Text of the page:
Problem Solvers uncover new records showing efforts to fix Memphis trash collection problem

Problem Solvers

MEMPHIS, Tenn. — As the bags piled up earlier this summer, so did frustrations. During mid-to-late May and early June, WREG spoke with numerous Memphis homeowners about missed trash and debris pickups.

“This is a result of two weeks of trash and overflow,” Southeast Memphis homeowner Flora Childres told the Problem Solvers on May 14.

“We try to ensure the pile is not too high or too much. But it’s been out a month,” Joesetter Hines said of tree limbs and other debris on her Cordova street on May 29.

“We just wait. Where are we going to put the trash next?” Steve Cole said of the impact of the delays in his Cordova neighborhood on June 4.

Most of the people who spoke with the Problem Solvers were located in Cordova, a part of Memphis serviced by contractor Waste Pro.

At the time, they said they had reported their issues to the city.

“I have tried contacting Memphis 311 on several occasions,” Kenneth Oakes said on May 15.

But Oakes and others said their complaints would get closed without a resolution.

“They’re just closing the orders for whatever reason and it makes it look like they’ve performed the service and they haven’t,” Oakes said.

The Problem Solvers began asking Mayor Jim Strickland’s administration about the 311 issue when we covered Childres’s story on May 14. After numerous inquiries, a spokesperson responded on May 19 with the following statement: “Sometimes 311 service requests are closed out because of duplicate requests for the same residential address within the same day.”

But that explanation didn’t apply to the situations the Problem Solvers knew about, so we kept asking. The spokesperson then sent this statement on June 2: “We are aware that some 311 calls have been closed without being completed.”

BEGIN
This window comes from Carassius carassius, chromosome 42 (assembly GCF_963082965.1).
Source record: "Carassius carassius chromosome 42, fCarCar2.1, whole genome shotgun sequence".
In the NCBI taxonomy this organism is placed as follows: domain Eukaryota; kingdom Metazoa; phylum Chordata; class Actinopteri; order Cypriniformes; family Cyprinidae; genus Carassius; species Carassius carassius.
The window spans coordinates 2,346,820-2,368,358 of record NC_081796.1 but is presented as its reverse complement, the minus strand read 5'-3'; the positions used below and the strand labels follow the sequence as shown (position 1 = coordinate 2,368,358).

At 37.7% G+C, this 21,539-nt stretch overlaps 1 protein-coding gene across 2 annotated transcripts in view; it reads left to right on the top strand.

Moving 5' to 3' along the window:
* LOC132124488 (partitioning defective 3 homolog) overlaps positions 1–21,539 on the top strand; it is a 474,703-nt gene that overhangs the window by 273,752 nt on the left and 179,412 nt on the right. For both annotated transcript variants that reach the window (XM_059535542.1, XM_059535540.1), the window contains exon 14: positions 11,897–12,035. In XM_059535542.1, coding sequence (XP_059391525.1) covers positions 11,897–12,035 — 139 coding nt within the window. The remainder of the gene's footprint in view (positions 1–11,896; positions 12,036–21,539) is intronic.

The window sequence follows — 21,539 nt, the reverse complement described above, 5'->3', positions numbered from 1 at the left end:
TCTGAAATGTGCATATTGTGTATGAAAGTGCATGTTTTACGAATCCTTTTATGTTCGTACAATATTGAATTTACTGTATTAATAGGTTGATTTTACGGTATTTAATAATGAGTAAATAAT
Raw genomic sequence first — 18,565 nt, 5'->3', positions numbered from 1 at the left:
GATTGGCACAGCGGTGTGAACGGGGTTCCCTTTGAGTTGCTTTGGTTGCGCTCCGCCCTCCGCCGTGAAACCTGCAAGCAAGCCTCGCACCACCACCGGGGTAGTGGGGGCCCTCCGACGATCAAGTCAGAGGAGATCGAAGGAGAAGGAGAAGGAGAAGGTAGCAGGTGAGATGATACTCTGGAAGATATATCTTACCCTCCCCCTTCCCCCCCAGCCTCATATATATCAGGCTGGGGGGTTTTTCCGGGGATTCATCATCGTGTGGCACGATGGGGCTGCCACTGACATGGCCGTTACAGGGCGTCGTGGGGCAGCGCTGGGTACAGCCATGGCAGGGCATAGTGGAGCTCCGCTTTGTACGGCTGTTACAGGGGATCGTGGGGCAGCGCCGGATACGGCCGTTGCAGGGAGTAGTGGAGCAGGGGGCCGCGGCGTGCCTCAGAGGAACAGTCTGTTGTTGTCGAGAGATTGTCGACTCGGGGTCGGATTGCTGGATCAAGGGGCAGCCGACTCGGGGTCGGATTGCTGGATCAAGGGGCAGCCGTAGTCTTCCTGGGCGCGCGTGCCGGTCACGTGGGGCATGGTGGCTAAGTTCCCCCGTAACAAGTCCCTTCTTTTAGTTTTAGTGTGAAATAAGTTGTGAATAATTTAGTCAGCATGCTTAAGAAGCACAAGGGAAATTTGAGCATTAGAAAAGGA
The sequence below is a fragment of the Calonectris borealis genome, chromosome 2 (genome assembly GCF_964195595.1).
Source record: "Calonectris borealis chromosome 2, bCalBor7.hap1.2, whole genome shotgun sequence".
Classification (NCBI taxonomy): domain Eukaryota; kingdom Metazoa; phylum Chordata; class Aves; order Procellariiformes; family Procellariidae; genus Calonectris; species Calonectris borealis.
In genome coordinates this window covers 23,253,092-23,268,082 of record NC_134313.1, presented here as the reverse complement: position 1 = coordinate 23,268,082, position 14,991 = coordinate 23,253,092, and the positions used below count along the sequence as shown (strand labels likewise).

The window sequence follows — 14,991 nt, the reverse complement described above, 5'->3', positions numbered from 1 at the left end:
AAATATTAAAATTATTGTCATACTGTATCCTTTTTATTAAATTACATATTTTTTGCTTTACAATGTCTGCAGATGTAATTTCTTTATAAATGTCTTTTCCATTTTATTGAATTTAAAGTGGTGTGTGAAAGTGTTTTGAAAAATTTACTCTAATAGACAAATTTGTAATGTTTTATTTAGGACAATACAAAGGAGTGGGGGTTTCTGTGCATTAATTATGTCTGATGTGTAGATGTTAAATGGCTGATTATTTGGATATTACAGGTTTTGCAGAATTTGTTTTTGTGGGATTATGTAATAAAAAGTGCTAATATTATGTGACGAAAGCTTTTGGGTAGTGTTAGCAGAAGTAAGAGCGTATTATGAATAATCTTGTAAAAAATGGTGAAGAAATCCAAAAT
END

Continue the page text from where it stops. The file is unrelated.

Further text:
During those weeks, the Problem Solvers also asked Strickland’s representatives if the mayor had a message for the public about the issue. Chief Operating Officer Doug McGowen eventually addressed it at city council. He said they were in talks with Waste Pro.

“We have not paid them for several months for services so quite frankly we’re exercising every option we have under the contract,” he told council members in a virtual meeting on June 2.

Now, the WREG Problem Solvers have obtained new records that show exactly what those contractual options were.

In a letter dated June 18, about a month after the Problem Solvers started coverage, McGowen tells Waste Pro they are “in violation” of their contract, citing the missed collections affecting more than 13,000 customers. He referenced “311 requests closed without completing service,” later calling that “fraudulent” reporting by Waste Pro.

The letter goes on to say the company owes Memphis more than $300,000 in damages and that they need to fix the problems if they want “to continue business.”

Cordova homeowner Mary Ann Cole, who originally spoke with WREG with her husband Steve on June 4, said the actions of the Problem Solvers and then the city have paid off.

“All the sudden it seemed like every Thursday we were getting trash pickup [again],” she said. “I think because of Channel 3’s persistence and going back talking with people, re-talking with people and checking what was happening in the trenches, that really got their attention.”

Waste Pro released a statement to WREG: “Waste Pro is continuing to work closely with the City of Memphis. In spite of increased volumes of residential waste due to the virus, we are focusing on service to residents. We have also hired a new Division Manager to add more depth. In regard to the financial aspects of our contract with the City we continue to work with City staff to ensure we are meeting all contract requirements.”

City officials confirm Memphis is still using Waste Pro and has seen improvements, but are still looking for more.

The WREG Problem Solvers also asked if they plan to credit customers affected by the issues, but a city spokesperson did not respond to that question.

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